After years of promises, practical AI applications for insurance are finally here. This new reality has been made possible by an array of technological ecosystems that have created a framework for AI in claims. Consulting firm Strategy Meets Action (SMA) has predicted that 2019 will be the year AI “steps out of the headlines and into business problem resolution” for insurers. AI and machine learning will no longer be toy novelties, but rather workable tools that claims departments can use to boost the performance and results of many processes.
A key driver in the rise of AI has been the advancement of image analysis. The same technology developed for facial recognition in photographs is now being tailored for insurance applications. For auto claims, image-analysis algorithms can recognize car models, identify vehicle parts, detect damage, read license plates, parse documents, and more—all from photos and videos. The performance and reliability of these capabilities have improved to the point where insurers can now feel comfortable launching client-facing deployments.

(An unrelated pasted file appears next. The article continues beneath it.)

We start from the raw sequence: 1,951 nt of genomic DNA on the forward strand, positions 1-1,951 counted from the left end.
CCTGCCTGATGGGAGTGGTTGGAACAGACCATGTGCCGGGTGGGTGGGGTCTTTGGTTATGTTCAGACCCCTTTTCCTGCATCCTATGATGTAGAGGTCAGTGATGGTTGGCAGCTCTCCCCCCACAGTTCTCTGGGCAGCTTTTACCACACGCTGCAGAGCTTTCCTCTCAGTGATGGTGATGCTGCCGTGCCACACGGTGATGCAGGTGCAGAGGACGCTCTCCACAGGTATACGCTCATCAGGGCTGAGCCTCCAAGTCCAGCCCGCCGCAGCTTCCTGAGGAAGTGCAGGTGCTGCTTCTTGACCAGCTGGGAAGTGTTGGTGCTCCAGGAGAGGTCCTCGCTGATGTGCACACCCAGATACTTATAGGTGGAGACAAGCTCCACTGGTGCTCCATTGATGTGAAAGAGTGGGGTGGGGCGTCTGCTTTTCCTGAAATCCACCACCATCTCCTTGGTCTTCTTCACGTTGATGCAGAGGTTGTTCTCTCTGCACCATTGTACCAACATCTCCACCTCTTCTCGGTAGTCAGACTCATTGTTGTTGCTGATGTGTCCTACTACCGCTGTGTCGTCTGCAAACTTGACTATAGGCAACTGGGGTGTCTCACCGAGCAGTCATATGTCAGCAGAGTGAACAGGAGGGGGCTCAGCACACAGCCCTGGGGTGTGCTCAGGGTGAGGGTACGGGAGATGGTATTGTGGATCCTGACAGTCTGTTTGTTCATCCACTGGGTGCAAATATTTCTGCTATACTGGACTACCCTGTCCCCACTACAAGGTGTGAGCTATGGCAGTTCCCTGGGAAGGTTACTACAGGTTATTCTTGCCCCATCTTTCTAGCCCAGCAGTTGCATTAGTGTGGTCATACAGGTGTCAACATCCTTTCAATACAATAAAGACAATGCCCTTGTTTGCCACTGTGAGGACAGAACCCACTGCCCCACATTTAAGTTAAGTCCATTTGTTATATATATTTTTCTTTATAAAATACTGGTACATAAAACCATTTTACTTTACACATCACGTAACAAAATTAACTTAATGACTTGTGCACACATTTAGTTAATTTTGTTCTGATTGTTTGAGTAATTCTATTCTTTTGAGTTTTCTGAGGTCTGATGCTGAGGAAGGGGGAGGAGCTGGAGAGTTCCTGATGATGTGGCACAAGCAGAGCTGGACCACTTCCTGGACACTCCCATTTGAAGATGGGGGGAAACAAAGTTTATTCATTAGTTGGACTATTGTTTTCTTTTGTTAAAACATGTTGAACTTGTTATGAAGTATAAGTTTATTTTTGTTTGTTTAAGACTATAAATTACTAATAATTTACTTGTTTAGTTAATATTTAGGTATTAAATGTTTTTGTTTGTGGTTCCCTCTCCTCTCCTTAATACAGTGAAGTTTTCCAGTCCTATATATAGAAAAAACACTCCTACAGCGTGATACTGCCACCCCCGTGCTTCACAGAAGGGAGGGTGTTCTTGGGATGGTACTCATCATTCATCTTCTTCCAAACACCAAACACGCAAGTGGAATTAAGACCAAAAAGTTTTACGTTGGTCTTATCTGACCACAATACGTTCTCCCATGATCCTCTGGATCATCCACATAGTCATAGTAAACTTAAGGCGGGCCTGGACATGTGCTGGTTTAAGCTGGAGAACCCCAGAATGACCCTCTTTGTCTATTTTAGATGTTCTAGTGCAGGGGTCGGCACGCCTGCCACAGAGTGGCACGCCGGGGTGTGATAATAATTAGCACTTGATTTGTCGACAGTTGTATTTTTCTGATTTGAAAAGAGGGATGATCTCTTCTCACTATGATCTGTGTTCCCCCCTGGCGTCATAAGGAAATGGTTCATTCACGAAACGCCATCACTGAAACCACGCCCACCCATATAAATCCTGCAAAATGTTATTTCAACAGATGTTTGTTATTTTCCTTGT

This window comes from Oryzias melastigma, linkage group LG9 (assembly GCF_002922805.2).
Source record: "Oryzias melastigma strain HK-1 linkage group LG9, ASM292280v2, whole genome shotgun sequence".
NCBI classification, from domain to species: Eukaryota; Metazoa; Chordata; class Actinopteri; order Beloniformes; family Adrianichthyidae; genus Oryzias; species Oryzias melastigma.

On the flip side, image-altering software is widely available at low or no cost. This makes insurers understandably wary of taking claimant-supplied images at face value. But here, AI has the answer again. Algorithms for metadata verification and error/noise-level analyses are being honed to detect evidence of image tampering, such as images altered to exaggerate vehicle damage. Photo-clone detection has also improved, including identifying pictures downloaded from the internet and passed off as genuine. These analytical capabilities have matured to the extent that photos that easily fool the human eye can be reliably determined to be fakes. With such controls in place, insurers are increasingly willing to leverage automated image analysis in the claims process.